Five species of snakes have been recorded from St Lucia. Of these, the cribo, is extinct. Three others, fer-de-lance, boa constrictor and worm snake live on the mainland, The fourth, the St Lucia Racer, holds on to Maria Islet, but was probably common on the main-land before the introduction of the mongoose.

The Fer-de-Lance (Bothrops caribbaeus)
Locally called serpent, belongs to the family VIPERIDAE. Until 1964, our Fer-de-Lance has been lumped with others from Martinique, Trinidad and the continent in one species Bothrops atrox. The local serpent has now been assigned the status of a separate species and is a St. Lucian viper.

Bothrops caribbaeus was here long before man. The serpent is usually coloured brownish grey, some individuals are yellowish and yet others may be copper red; the underside is always very pale yellow.

The head is broadly triangular evidence of large poison glands, and the snout is slightly upturned. The eyes are covered by transparent scales so they cannot close. Serpents are reported to grow as long as seven feet.

Its range extends from Roseau to Canaries on the west coast, and from Marquis to Micoud on the east. It is confined mainly to coastal areas and is not common at elevations above 600 feet. Food consists mainly of warm-blooded animals like birds and rats and even mongoose. Bothrops is a live-bearer and may give birth to as many as sixty young.

The Boa Constrictor (Constrictor constrictor)
Also known as Tete-Chien is our largest snake and belongs to the family BOIDAE. The ground colour of Constrictor is light brown with dark crossbars on the back. On the sides are dark spots with light centres; the belly is yellow with black spots. A brown line from the snout passes through the eye.

As its local name suggests, the head of the tete-chien bears a remarkable resemblance to that of a dog. The tete-chien bears no poison fangs but its jaws are armed with numerous, fine, sharp, hook-like teeth, making it virtually impossible for any small animal to wriggle free from these needle-sharp teeth once the jaws of the snake have fastened upon it.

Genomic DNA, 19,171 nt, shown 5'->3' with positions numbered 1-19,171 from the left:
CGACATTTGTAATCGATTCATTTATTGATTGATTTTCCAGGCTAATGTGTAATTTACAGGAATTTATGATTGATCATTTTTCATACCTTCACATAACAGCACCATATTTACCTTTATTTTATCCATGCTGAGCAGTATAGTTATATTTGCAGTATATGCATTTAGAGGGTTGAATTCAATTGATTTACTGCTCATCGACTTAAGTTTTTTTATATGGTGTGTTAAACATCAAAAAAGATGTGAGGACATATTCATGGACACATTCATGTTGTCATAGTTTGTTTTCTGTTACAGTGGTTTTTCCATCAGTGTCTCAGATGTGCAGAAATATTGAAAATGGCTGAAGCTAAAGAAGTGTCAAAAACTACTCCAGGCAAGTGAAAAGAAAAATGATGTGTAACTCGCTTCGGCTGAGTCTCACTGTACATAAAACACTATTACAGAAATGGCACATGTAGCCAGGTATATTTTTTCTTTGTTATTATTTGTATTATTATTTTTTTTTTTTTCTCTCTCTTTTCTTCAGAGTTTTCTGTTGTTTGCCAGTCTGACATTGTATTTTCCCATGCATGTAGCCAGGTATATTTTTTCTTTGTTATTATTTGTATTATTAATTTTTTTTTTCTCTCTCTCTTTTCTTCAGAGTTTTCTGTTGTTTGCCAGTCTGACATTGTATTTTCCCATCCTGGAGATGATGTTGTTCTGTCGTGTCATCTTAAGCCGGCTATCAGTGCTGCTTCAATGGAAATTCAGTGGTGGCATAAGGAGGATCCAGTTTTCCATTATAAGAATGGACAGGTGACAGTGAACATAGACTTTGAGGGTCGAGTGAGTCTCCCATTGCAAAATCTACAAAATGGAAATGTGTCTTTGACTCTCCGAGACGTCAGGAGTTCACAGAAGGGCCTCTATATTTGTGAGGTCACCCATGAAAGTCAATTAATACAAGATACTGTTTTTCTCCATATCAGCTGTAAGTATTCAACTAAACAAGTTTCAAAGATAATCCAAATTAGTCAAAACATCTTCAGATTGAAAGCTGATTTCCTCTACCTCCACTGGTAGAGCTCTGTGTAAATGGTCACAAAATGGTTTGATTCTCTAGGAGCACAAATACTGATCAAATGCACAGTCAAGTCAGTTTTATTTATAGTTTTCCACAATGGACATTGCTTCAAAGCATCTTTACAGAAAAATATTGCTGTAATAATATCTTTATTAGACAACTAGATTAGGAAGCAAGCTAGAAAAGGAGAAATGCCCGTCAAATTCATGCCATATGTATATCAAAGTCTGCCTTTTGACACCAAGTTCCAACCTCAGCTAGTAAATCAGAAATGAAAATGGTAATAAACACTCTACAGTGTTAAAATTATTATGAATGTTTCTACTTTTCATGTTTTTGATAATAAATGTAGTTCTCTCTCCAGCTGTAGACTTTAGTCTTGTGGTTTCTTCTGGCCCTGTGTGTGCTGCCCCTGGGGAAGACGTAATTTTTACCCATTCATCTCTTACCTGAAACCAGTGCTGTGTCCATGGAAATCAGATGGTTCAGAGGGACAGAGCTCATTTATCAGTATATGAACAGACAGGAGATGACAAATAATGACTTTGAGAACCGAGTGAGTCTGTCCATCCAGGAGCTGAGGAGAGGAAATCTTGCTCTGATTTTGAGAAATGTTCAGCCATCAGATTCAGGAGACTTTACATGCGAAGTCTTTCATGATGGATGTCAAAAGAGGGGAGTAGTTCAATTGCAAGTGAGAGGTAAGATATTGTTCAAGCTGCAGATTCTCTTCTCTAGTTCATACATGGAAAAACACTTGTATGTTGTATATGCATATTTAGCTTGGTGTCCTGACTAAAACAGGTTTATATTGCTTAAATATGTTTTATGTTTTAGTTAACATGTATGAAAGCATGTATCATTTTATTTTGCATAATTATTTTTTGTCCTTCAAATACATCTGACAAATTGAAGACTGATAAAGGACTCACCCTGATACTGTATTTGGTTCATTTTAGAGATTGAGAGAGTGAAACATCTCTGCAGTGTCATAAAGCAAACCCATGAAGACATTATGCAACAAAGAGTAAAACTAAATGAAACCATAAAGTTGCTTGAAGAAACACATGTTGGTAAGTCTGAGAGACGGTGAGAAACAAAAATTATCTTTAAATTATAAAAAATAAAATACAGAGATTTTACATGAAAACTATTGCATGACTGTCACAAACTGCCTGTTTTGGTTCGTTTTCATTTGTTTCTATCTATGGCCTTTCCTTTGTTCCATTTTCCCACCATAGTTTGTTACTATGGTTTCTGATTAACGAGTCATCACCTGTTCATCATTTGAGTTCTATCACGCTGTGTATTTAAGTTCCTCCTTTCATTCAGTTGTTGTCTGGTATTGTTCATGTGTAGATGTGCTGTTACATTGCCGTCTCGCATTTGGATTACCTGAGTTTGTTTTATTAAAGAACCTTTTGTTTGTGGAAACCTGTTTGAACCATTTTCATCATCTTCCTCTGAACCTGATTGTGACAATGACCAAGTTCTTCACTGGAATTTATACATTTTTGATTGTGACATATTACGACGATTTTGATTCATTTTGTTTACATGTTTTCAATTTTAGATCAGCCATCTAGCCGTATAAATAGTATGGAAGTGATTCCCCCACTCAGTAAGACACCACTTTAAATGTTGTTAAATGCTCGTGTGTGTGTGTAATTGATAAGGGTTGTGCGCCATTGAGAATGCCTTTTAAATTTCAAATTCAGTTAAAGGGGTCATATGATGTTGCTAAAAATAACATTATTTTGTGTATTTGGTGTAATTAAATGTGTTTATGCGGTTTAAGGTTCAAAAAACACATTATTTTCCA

Constrictors kill their prey by grabbing it with the jaws and quickly enveloping it in suffocating coils. The animal dies because its breathing and heartbeat are stopped. Prey is not crushed to death.

The ranges of the two snakes coincide but while Bothrops prefers the ground and scrubby and cultivated areas, Constrictor keeps to the bush and trees. Like the viper, the constrictor is a live-bearer.

Our two other snakes are quite rare and have been seen by very few people.

The St Lucia Racer (Leimadophis ornatus)
Also known as the couresse snake, is now restricted to Maria Islet, its last refuge in the whole world. It belongs to the largest family of snakes, COLUBRIDAE, and grows to a length of three feet. The back is coloured olive-brown with a black zig-zag pattern down the back. It feeds on lizards and frogs and possibly small birds.

The Guinness Book of Records bills our fourth snake, called the Worm Snake (Leptotyphlops bilineatus) as the world’s smallest snake. It belongs to the family LEPTOTYPHYLOPIDAE and measures only six inches long and one eighth of an inch wide, is brown with two brassy yellow lines running down the back. It spends most of its life underground and emerges only when the ground is saturated by rain.

The eyes are small and covered by the head scales and do not form images but are sensitive to changes in light intensity. Food consists mainly of soil insects such as ants and termites. The worm snake bears teeth only on the lower jaw and is able to locate food by smell. It is an egg layer.

The fifth snake, the Cribo (Clelia clelia) no longer exists in St Lucia, but can be found in Dominica and Grenada. It is a large Colubrid snake which grows to over seven feet.

The colour is glossy black over the entire body though the belly may be lighter. It carries poison fangs at the rear of the mouth but will not bite even when handled. It apparently eats other snakes and is immune to venom.